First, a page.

In a report by David Barkholz and Robert Sherefkin for Automotive News, the president of the Original Equipment Suppliers Association, Neil De Koker, said early in the Obama administration suppliers would seek federal bailout guarantees of their own in order to be able to approach banks for loans of working capital.
Production cuts in the automotive industry have hit suppliers hard, but those companies, unlike General Motors and Chrysler LLC, have been weathering the economic crisis on their own, struggling against tight credit to find day-to-day cash, a situation that has left many "hanging on by their fingernails," said De Koker.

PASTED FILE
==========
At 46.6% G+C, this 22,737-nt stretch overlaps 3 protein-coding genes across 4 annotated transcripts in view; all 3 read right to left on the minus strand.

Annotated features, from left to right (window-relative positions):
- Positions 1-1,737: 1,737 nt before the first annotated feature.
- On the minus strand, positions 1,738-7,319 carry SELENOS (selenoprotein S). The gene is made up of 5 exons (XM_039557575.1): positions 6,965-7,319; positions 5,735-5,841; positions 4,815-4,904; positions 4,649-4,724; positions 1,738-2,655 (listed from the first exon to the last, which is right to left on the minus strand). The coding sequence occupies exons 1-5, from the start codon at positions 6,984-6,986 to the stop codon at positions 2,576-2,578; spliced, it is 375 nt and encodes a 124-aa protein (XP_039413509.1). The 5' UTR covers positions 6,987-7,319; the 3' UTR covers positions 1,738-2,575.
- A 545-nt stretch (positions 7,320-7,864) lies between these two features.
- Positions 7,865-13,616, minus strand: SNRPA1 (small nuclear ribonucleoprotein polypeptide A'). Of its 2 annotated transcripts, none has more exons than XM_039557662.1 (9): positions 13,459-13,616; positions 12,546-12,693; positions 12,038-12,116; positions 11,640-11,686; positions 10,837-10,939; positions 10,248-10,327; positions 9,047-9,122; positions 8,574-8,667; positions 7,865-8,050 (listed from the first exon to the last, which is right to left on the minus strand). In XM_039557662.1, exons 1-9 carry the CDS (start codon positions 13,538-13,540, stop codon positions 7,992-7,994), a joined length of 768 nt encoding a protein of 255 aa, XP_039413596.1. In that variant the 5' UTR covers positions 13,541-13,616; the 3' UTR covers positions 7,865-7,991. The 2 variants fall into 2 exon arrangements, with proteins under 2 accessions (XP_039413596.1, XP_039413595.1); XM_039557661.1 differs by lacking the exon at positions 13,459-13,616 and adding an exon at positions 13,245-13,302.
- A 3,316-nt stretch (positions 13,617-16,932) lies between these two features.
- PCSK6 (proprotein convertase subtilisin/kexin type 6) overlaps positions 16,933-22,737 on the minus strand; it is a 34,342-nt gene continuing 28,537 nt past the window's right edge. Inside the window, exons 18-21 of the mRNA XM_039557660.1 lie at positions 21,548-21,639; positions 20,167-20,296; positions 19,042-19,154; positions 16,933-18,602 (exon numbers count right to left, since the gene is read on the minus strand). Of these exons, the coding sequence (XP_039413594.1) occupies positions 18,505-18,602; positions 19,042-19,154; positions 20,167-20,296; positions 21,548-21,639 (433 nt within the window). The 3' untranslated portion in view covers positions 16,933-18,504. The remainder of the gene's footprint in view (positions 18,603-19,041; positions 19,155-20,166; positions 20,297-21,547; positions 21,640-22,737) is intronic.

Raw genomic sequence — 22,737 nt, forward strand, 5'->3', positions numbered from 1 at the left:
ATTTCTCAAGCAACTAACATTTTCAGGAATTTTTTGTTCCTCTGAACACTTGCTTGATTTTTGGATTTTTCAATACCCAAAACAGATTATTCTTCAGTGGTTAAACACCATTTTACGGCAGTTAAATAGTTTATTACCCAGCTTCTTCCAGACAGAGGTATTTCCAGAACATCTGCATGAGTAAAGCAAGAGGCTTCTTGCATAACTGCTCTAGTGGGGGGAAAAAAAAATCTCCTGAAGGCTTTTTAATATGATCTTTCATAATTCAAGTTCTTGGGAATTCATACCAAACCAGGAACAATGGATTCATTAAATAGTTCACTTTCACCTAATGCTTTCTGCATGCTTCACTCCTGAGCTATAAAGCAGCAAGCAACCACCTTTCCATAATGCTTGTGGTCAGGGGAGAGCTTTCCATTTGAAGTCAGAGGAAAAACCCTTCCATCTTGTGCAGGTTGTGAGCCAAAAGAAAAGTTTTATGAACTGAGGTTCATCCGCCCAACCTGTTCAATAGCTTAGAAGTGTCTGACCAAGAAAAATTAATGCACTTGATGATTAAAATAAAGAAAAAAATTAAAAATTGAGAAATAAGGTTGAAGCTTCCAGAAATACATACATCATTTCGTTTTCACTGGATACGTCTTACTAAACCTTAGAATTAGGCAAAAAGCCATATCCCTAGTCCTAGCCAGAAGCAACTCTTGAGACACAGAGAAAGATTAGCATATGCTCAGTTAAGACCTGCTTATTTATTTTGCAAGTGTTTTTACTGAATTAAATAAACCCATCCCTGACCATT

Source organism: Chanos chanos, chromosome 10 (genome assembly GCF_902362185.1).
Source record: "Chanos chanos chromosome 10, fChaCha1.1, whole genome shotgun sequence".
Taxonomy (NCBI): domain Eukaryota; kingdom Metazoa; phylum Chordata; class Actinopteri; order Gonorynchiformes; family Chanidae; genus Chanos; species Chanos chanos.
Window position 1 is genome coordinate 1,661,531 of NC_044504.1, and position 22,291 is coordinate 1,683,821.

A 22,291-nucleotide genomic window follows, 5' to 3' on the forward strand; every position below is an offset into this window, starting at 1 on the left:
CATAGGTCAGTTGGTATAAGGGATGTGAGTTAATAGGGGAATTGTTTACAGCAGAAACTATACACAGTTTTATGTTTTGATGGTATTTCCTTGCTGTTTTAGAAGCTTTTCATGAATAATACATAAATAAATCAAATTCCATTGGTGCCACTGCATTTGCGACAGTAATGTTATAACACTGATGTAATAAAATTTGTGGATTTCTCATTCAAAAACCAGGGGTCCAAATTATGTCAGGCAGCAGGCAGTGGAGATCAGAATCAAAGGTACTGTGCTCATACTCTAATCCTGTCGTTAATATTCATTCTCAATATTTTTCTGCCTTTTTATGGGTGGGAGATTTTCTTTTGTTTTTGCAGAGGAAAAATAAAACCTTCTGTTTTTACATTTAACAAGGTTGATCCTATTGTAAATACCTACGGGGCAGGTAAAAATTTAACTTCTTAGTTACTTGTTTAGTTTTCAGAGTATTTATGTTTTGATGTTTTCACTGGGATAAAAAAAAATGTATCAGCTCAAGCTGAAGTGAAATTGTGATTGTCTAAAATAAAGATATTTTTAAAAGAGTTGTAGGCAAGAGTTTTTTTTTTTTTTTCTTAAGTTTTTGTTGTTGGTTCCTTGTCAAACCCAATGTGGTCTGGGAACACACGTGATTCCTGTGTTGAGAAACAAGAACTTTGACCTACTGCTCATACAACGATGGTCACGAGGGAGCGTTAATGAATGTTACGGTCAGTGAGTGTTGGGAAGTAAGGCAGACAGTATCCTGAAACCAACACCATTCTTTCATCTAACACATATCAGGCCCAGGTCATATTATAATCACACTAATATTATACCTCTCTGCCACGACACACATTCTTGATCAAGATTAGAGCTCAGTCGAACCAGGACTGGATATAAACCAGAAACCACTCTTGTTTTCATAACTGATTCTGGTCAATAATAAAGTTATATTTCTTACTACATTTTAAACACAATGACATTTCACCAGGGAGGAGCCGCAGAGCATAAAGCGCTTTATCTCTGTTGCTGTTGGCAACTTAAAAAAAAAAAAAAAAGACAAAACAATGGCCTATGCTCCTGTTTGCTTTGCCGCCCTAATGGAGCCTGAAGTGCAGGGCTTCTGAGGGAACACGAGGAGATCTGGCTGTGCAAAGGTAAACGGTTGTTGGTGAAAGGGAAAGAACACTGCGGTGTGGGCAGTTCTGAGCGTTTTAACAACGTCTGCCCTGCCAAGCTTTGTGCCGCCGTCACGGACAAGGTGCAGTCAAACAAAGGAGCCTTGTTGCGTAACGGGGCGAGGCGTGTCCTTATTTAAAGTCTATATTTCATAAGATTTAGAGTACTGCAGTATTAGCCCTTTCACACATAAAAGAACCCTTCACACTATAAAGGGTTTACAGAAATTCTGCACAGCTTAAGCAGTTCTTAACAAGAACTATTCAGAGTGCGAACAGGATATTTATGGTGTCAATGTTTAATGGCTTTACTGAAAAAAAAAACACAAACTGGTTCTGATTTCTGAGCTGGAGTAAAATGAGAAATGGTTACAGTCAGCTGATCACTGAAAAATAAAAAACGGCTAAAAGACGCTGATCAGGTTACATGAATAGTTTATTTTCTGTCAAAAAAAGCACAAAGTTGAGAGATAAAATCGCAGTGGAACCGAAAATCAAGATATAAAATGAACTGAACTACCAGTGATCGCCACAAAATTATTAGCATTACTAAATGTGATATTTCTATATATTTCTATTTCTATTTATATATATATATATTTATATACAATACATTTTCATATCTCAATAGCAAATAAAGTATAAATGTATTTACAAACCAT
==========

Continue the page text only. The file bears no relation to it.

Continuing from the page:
Suppliers, who routinely borrow against their receivables, expect the usual $13 billion per month on which they depend to be cut in half by production cuts by the Detroit Big Three. That projection may deteriorate even more on the news that General Motors lowered its industry wide sales projections in the U.S. on Thursday, January 15 to 10.5 million units, down from 12 million.
According to De Koker, supplier representatives met with U.S. Treasury Department officials on Wednesday, January 14, a meeting led by the Motor Equipment Manufacturers Association. In De Koker's own group, 54 CEOs and CFOs of member organizations indicated they were in serious enough straits to need federal assistance.